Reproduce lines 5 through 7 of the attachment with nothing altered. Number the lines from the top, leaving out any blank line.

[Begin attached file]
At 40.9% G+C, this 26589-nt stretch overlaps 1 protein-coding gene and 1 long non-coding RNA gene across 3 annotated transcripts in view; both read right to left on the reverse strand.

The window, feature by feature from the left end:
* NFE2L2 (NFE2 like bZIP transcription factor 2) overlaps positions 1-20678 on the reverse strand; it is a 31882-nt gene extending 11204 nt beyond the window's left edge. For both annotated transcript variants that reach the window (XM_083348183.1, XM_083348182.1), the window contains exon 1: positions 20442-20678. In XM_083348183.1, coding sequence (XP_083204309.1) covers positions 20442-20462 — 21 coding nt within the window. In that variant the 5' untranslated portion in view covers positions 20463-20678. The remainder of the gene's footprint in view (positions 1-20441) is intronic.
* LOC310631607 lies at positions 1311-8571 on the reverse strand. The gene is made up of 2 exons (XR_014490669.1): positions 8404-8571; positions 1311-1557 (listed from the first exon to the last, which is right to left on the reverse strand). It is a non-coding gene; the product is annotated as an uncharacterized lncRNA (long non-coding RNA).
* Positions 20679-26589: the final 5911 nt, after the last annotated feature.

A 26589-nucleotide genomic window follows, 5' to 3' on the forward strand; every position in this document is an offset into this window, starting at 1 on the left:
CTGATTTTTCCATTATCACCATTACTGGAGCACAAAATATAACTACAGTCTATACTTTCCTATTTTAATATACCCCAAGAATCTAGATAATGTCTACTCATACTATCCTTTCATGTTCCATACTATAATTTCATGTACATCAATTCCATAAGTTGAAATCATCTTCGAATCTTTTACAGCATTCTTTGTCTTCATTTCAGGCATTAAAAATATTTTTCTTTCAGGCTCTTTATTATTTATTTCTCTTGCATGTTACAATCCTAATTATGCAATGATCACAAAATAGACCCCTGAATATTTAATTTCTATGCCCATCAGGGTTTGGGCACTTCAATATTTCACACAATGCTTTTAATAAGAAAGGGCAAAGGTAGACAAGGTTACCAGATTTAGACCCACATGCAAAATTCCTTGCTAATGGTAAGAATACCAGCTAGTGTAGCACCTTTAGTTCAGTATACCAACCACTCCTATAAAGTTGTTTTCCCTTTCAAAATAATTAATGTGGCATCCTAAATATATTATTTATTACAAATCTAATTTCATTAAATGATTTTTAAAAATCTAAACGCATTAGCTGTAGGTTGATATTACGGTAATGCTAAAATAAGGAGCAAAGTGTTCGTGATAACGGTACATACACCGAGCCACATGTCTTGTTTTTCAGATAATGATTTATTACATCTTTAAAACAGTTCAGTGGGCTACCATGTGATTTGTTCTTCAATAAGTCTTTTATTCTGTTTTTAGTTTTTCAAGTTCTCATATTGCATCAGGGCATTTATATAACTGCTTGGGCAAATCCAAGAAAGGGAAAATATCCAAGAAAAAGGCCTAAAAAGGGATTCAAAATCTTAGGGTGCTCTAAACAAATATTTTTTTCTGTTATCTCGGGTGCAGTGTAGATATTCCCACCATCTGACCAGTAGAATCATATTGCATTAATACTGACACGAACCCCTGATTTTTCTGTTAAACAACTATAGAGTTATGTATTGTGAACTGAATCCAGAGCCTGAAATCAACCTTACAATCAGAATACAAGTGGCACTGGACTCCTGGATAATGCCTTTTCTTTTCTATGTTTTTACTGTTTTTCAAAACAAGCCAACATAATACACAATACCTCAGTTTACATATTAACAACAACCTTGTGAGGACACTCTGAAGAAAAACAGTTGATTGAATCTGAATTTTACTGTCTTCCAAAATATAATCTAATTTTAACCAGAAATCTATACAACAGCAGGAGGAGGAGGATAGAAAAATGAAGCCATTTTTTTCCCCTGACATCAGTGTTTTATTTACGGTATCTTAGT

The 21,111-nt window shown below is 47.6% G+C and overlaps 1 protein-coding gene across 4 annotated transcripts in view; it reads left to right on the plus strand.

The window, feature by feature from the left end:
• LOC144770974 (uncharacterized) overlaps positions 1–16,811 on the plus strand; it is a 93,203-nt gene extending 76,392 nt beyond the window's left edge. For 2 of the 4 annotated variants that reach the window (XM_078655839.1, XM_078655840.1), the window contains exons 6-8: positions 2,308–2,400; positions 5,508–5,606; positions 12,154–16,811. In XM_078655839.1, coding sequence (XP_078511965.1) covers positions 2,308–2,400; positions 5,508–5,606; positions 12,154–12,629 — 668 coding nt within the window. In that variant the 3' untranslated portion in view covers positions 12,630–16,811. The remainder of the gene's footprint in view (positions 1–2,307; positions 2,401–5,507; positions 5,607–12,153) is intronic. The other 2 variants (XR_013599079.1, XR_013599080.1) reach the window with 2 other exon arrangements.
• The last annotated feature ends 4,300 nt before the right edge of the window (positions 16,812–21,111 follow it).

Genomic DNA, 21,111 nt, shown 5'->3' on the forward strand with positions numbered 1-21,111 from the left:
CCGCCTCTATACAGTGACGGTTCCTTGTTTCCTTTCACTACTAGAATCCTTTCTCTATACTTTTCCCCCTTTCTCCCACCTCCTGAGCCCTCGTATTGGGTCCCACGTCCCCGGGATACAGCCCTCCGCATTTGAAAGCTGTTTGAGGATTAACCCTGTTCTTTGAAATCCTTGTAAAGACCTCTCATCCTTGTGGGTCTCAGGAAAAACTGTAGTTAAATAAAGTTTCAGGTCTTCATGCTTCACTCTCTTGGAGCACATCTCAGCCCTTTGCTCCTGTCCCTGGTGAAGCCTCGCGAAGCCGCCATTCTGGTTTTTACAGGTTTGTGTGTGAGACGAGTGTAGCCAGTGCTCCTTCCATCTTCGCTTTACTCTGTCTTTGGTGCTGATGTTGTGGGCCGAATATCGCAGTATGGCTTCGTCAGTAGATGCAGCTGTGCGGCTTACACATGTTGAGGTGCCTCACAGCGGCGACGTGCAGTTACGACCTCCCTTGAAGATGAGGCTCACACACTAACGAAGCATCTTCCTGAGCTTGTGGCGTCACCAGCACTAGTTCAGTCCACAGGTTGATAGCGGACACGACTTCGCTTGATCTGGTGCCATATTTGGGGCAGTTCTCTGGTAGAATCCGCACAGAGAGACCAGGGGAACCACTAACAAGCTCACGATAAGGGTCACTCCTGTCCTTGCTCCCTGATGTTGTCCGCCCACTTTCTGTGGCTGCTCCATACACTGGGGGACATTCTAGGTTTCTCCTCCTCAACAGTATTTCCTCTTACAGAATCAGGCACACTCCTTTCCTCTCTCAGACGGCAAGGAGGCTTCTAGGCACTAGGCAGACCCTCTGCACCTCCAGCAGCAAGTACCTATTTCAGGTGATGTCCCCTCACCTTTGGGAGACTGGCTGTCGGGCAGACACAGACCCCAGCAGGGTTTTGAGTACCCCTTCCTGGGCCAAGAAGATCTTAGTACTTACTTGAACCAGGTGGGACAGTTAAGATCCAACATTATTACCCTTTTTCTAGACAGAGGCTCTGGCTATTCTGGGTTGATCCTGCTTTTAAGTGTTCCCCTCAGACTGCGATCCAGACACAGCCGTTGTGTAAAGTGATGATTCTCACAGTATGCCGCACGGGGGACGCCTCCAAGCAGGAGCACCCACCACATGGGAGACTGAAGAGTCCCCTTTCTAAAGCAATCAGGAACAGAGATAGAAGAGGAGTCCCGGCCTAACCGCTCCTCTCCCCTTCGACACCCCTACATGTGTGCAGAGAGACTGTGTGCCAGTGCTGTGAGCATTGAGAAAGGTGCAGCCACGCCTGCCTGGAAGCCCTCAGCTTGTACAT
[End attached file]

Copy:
* Positions 20679-26589: the final 5911 nt, after the last annotated feature.

A 26589-nucleotide genomic window follows, 5' to 3' on the forward strand; every position in this document is an offset into this window, starting at 1 on the left:
CTGATTTTTCCATTATCACCATTACTGGAGCACAAAATATAACTACAGTCTATACTTTCCTATTTTAATATACCCCAAGAATCTAGATAATGTCTACTCATACTATCCTTTCATGTTCCATACTATAATTTCATGTACATCAATTCCATAAGTTGAAATCATCTTCGAATCTTTTACAGCATTCTTTGTCTTCATTTCAGGCATTAAAAATATTTTTCTTTCAGGCTCTTTATTATTTATTTCTCTTGCATGTTACAATCCTAATTATGCAATGATCACAAAATAGACCCCTGAATATTTAATTTCTATGCCCATCAGGGTTTGGGCACTTCAATATTTCACACAATGCTTTTAATAAGAAAGGGCAAAGGTAGACAAGGTTACCAGATTTAGACCCACATGCAAAATTCCTTGCTAATGGTAAGAATACCAGCTAGTGTAGCACCTTTAGTTCAGTATACCAACCACTCCTATAAAGTTGTTTTCCCTTTCAAAATAATTAATGTGGCATCCTAAATATATTATTTATTACAAATCTAATTTCATTAAATGATTTTTAAAAATCTAAACGCATTAGCTGTAGGTTGATATTACGGTAATGCTAAAATAAGGAGCAAAGTGTTCGTGATAACGGTACATACACCGAGCCACATGTCTTGTTTTTCAGATAATGATTTATTACATCTTTAAAACAGTTCAGTGGGCTACCATGTGATTTGTTCTTCAATAAGTCTTTTATTCTGTTTTTAGTTTTTCAAGTTCTCATATTGCATCAGGGCATTTATATAACTGCTTGGGCAAATCCAAGAAAGGGAAAATATCCAAGAAAAAGGCCTAAAAAGGGATTCAAAATCTTAGGGTGCTCTAAACAAATATTTTTTTCTGTTATCTCGGGTGCAGTGTAGATATTCCCACCATCTGACCAGTAGAATCATATTGCATTAATACTGACACGAACCCCTGATTTTTCTGTTAAACAACTATAGAGTTATGTATTGTGAACTGAATCCAGAGCCTGAAATCAACCTTACAATCAGAATACAAGTGGCACTGGACTCCTGGATAATGCCTTTTCTTTTCTATGTTTTTACTGTTTTTCAAAACAAGCCAACATAATACACAATACCTCAGTTTACATATTAACAACAACCTTGTGAGGACACTCTGAAGAAAAACAGTTGATTGAATCTGAATTTTACTGTCTTCCAAAATATAATCTAATTTTAACCAGAAATCTATACAACAGCAGGAGGAGGAGGATAGAAAAATGAAGCCATTTTTTTCCCCTGACATCAGTGTTTTATTTACGGTATCTTAGT